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New Method Enables Detection of Lung Cancer through Blood Tests

By LabMedica International staff writers
Posted on 02 Feb 2024
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Image: Using blood tests to diagnose lung cancer can be less invasive for patients (Photo courtesy of 123RF)
Image: Using blood tests to diagnose lung cancer can be less invasive for patients (Photo courtesy of 123RF)

Lung cancer continues to be a very deadly disease with only 19% of diagnosed patients remaining alive after five years. This makes it important to accurately detect the different forms of lung cancer, each with its own treatment and approach, at an early stage so that patients can be better treated. Currently, there is a gold standard for determining whether someone has lung cancer. If suspected, the first step is a scan, such as CT or PET CT. That gives insight into where the symptoms may be coming from and the location of possible cancer cells or a tumor. The second step is a biopsy in which a ‘morsel’ of tissue is removed and examined under the microscope. However, evidence of tumor cells cannot always be obtained. Additionally, sometimes people are too old or too sick and the biopsy itself is too risky for their health. Also, sometimes people refuse to undergo the procedure. Now, researchers have developed a method to demonstrate the presence of lung cancer through blood tests by examining proteins in the blood of people with, without, and with possible lung cancer. This method can be developed in the future, to make it suitable for predicting lung cancer.

To find a testing method that is much less invasive for lung cancer patients, researchers at Eindhoven University of Technology (TU/e, Netherlands) first examined blood from three groups of people: with, without, and with possible lung cancer to ascertain the proteins. Interestingly, they found that in 13% of patients, the current gold standard could not conclusively determine whether or not these patients had lung cancer. The patient survey provided a huge database the researchers were able to work with. The team developed new detection methods for quantifying two promising lung cancer protein tumor markers based on liquid chromatography-tandem mass spectrometry (LC-MS/MS). This is a method that looks at the weight of proteins in the blood and thus recognizes tumor markers.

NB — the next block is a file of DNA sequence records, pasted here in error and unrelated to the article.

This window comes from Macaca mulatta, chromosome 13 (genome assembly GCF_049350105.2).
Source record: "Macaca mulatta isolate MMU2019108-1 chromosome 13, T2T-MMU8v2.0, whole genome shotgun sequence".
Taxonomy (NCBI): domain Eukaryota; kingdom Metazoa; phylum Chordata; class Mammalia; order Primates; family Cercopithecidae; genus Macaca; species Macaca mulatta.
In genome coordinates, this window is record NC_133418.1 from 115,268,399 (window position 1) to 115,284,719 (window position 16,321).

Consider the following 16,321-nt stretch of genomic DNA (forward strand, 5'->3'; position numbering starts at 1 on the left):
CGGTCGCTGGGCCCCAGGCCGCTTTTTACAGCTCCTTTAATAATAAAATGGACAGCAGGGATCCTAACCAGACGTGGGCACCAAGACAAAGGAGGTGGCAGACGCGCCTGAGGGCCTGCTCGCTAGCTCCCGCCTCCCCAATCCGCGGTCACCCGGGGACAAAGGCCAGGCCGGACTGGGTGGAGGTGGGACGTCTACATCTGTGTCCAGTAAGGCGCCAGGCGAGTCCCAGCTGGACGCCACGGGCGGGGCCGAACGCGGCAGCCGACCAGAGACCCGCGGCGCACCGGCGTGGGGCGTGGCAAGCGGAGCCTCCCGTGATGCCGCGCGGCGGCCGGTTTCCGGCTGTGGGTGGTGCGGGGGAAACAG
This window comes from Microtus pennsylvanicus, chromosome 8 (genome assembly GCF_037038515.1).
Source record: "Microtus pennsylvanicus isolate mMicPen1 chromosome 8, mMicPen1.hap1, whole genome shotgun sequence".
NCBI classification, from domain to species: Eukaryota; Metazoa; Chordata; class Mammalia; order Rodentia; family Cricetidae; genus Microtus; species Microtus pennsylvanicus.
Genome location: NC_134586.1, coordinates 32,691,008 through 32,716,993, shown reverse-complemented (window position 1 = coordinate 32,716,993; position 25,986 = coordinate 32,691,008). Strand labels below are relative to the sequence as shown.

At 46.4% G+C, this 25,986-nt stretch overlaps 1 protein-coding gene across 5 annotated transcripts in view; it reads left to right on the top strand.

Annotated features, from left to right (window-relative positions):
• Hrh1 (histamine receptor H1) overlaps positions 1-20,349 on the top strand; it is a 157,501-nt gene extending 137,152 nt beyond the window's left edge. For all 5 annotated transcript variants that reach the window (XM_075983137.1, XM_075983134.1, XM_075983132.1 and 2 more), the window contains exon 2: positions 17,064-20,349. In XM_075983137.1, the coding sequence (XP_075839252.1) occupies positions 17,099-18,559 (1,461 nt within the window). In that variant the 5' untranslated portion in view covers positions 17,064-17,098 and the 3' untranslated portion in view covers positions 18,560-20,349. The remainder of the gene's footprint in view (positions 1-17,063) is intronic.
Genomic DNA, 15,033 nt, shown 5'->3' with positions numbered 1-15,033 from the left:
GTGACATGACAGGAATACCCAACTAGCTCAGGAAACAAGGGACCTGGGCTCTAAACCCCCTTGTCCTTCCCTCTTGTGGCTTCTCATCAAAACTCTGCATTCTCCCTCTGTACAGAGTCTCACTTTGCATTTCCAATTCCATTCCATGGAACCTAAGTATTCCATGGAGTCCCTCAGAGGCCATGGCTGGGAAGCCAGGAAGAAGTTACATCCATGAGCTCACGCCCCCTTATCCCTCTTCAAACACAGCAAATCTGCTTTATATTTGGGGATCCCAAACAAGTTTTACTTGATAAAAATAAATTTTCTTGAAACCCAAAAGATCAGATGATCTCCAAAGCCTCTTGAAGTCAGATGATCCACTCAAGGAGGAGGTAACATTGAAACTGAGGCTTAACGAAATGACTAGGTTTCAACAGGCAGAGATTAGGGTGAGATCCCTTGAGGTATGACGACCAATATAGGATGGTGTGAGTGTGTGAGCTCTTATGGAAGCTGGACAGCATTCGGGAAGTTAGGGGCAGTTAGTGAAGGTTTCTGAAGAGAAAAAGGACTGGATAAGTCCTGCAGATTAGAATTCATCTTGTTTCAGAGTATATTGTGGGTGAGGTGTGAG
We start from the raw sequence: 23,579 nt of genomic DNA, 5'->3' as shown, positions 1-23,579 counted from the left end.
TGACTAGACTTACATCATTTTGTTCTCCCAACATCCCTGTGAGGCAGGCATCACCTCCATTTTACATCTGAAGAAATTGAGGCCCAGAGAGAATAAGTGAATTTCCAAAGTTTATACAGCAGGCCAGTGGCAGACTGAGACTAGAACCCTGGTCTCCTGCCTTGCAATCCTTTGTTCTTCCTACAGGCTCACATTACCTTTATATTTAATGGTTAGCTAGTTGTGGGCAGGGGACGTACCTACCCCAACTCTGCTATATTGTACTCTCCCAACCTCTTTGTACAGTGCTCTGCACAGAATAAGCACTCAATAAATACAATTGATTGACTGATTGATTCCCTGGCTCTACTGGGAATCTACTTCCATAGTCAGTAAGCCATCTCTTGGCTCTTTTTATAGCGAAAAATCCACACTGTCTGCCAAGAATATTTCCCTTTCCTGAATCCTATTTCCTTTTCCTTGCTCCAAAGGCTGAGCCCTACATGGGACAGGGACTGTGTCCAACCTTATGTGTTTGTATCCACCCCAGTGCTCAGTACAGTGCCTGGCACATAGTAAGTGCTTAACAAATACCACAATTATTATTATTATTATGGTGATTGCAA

This allowed the researchers to detect these markers even at very low concentrations in the blood of patients with lung cancer. The new methods can help in follow-up studies to find out whether LC-MS/MS-based detection can also add value in clinical practice in the hospital compared to current methods. To facilitate the step to the hospital or clinical practice, the team has developed not only the diagnostic method but also a decision algorithm for GPs. Since GPs have to pay attention to a combination of factors instead of just one marker, the decision algorithm can help them correctly interpret blood test results according to the new method. The researchers are now preparing to conduct a study to validate the method which could one day allow people to go to their doctor and get a blood test to find out whether they have lung cancer.

“Blood sampling is much less painful and risky. Especially for the high-risk lung cancer group, where smoking and age are the main risk factors,” said Sylvia Roovers-Genet, a PhD researcher at TU/e. “We have now scientifically proven that lung cancer can be demonstrated in blood. We can now use our method, based on blood tests, to be able to say with at least 95 percent certainty for two-thirds of patients that they have lung cancer.”

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